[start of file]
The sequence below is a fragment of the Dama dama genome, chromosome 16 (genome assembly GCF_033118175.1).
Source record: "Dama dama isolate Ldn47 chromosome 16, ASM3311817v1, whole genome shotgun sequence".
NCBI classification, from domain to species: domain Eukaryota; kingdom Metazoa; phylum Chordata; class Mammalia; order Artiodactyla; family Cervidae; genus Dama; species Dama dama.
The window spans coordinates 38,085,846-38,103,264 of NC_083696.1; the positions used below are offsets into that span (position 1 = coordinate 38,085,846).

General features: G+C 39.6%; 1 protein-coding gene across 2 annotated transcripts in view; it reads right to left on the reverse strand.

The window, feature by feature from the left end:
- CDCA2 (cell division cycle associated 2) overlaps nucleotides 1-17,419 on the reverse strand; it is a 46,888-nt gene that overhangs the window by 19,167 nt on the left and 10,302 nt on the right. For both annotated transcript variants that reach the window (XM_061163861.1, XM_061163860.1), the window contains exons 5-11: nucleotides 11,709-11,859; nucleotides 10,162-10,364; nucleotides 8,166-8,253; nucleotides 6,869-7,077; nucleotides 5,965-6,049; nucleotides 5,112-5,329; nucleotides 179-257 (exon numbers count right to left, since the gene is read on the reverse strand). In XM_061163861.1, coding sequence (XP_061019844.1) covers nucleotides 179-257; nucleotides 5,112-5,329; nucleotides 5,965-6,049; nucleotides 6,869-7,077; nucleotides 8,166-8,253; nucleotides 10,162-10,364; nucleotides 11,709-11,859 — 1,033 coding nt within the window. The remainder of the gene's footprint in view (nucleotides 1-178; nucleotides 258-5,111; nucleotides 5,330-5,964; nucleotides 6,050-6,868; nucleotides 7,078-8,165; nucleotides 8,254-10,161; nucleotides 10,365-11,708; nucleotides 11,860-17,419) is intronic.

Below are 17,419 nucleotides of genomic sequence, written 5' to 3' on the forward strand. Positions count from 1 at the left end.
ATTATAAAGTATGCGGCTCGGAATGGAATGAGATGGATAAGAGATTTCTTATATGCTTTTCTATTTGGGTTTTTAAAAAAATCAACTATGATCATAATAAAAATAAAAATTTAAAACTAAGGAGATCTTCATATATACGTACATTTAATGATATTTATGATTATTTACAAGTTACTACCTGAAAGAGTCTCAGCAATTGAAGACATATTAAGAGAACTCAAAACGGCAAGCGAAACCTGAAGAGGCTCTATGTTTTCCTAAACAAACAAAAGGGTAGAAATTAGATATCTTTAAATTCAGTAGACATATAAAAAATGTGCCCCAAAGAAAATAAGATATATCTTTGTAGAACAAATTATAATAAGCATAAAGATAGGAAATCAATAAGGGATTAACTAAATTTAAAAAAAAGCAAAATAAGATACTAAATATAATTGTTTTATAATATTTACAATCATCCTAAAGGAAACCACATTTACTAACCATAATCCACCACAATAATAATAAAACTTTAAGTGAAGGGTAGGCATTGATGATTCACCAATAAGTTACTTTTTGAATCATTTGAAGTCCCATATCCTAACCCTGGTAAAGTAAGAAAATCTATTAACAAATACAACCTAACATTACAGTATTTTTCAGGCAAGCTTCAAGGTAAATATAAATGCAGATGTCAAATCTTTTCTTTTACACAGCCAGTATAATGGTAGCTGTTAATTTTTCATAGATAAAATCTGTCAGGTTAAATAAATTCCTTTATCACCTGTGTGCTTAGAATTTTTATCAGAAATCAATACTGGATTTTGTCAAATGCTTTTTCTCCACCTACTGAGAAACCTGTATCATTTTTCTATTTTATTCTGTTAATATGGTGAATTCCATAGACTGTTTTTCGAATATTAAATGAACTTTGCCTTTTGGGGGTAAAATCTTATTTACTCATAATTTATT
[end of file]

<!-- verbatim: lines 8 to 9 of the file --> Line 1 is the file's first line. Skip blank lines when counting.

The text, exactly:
Below are 17,419 nucleotides of genomic sequence, written 5' to 3' on the forward strand. Positions count from 1 at the left end.
ATTATAAAGTATGCGGCTCGGAATGGAATGAGATGGATAAGAGATTTCTTATATGCTTTTCTATTTGGGTTTTTAAAAAAATCAACTATGATCATAATAAAAATAAAAATTTAAAACTAAGGAGATCTTCATATATACGTACATTTAATGATATTTATGATTATTTACAAGTTACTACCTGAAAGAGTCTCAGCAATTGAAGACATATTAAGAGAACTCAAAACGGCAAGCGAAACCTGAAGAGGCTCTATGTTTTCCTAAACAAACAAAAGGGTAGAAATTAGATATCTTTAAATTCAGTAGACATATAAAAAATGTGCCCCAAAGAAAATAAGATATATCTTTGTAGAACAAATTATAATAAGCATAAAGATAGGAAATCAATAAGGGATTAACTAAATTTAAAAAAAAGCAAAATAAGATACTAAATATAATTGTTTTATAATATTTACAATCATCCTAAAGGAAACCACATTTACTAACCATAATCCACCACAATAATAATAAAACTTTAAGTGAAGGGTAGGCATTGATGATTCACCAATAAGTTACTTTTTGAATCATTTGAAGTCCCATATCCTAACCCTGGTAAAGTAAGAAAATCTATTAACAAATACAACCTAACATTACAGTATTTTTCAGGCAAGCTTCAAGGTAAATATAAATGCAGATGTCAAATCTTTTCTTTTACACAGCCAGTATAATGGTAGCTGTTAATTTTTCATAGATAAAATCTGTCAGGTTAAATAAATTCCTTTATCACCTGTGTGCTTAGAATTTTTATCAGAAATCAATACTGGATTTTGTCAAATGCTTTTTCTCCACCTACTGAGAAACCTGTATCATTTTTCTATTTTATTCTGTTAATATGGTGAATTCCATAGACTGTTTTTCGAATATTAAATGAACTTTGCCTTTTGGGGGTAAAATCTTATTTACTCATAATTTATT